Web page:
Physics & Physical Science Demos, Labs, & Projects for High School Teachers

Posts Tagged ‘Optics

cosbyHow do you see light’s path through a lens?  We did this experiment at the DAMOP teacher’s workshop at Penn State last year.  Make Jello in a flat bottom pan, about 3/4″ deep.  Use half the water so the Jello is firmer than normal.  You’ll have to experiment with the color and tell me which works best, I haven’t done this on my own yet.

Obviously the Jello is made the day before.  Now cut the Jello into the shapes of the lenses.  You can make prisms, double concave, convex, whatever you like.  You can float the pan in warm water to release the lenses from the pan.  Don’t do it too long, just enough for the Jello to lift out undamaged.

Now shine a laser pointer through the Jello.  You will be able to see the path of the laser and follow as the light is bent by the lens.  Set up a series of lenses and have fun.  When you are done, you can eat the experiment.

Tags: ,

Lens aligned, you see can see through both pairs of glasses

I was just at the IMAX this week on a school trip and I asked to keep two pairs of the glasses for my classroom. I asked. I’m not one to steal, even something like these inexpensive 3D glasses.

The way IMAX creates 3D is by polarizing the image on the screen so that light for the left eye is 90° out of phase with the light for the right eye. You can easily demonstrate this by first placing the glasses over top of one another, left lens over left lens. You can clearly see through both the doubled left and right lenses as in the picture on the right. The picture below shows the left lens of the front glasses over the right lens of the rear pair. The middle lens pair is black. You can click on these images to get a full size view.

IMAX 3D Glasses - center lenses blocking the light

Now turn one pair of glasses 90° to the other and cover the left lens with the rotated left lens. The glasses are now dark. Move the rotated left lens over the right lens and the image is clear again. Now repeat this with the right lens from the beginning. Clearly the left and right lens are out of phase.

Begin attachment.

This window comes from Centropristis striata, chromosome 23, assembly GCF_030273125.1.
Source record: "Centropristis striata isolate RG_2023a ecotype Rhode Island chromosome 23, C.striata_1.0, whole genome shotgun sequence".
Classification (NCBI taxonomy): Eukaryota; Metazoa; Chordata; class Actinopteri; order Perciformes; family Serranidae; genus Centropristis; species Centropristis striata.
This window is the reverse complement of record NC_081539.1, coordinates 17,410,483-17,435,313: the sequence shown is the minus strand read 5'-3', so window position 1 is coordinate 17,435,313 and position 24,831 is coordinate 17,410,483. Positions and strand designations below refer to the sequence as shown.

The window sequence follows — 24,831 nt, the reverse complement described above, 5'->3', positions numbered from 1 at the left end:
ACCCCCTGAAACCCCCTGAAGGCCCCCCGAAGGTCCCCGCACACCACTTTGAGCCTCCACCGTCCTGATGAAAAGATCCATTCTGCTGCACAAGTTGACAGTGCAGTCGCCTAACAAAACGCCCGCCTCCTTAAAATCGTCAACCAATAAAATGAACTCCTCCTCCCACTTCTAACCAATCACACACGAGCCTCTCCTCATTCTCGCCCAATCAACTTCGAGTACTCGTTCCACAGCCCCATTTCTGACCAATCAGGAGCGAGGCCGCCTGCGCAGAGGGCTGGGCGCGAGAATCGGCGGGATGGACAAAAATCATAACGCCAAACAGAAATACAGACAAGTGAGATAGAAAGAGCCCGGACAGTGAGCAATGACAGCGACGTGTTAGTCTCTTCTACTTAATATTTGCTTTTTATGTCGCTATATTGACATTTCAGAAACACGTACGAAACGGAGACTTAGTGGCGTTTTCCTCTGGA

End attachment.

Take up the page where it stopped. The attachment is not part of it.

I’m not sure how they create this image on the screen. My best guess is that they have a dual projection system that goes through similarly polarized filters. I believe that the separation distances are going to generate the depth. If someone knows for certain, please post the details.

What’s New in 2013/2014?

Every year brings a change, this one is no exception.

I will be picking up the sophomore honors Algebra II class to keep them separate from the juniors. This should help accelerate them and put them on a stronger track towards Calculus. Looks like there will be only one section each of Physics and Calculus, but still two of Robotics & Engineering.

Hot topics this year are going to be the Common-Core Standards, Standards-Based Grading (SBG), improving AP Calculus scores, and somehow adding Python, maybe as a club.

Polls in the sidebar

Just a quick poll to help me understand who is stopping by my blog.

Yeah sure, lots from America, but look who else is here…

If you are badly in need of more email or for some reason jonesing for a physics fix, enter your email address so I can bother you with my newest rant on science.

Join 304 other followers

Blog Stats

  • 1,217,251 hits by nerds like me since June 1, 2008
March 2017
« Jan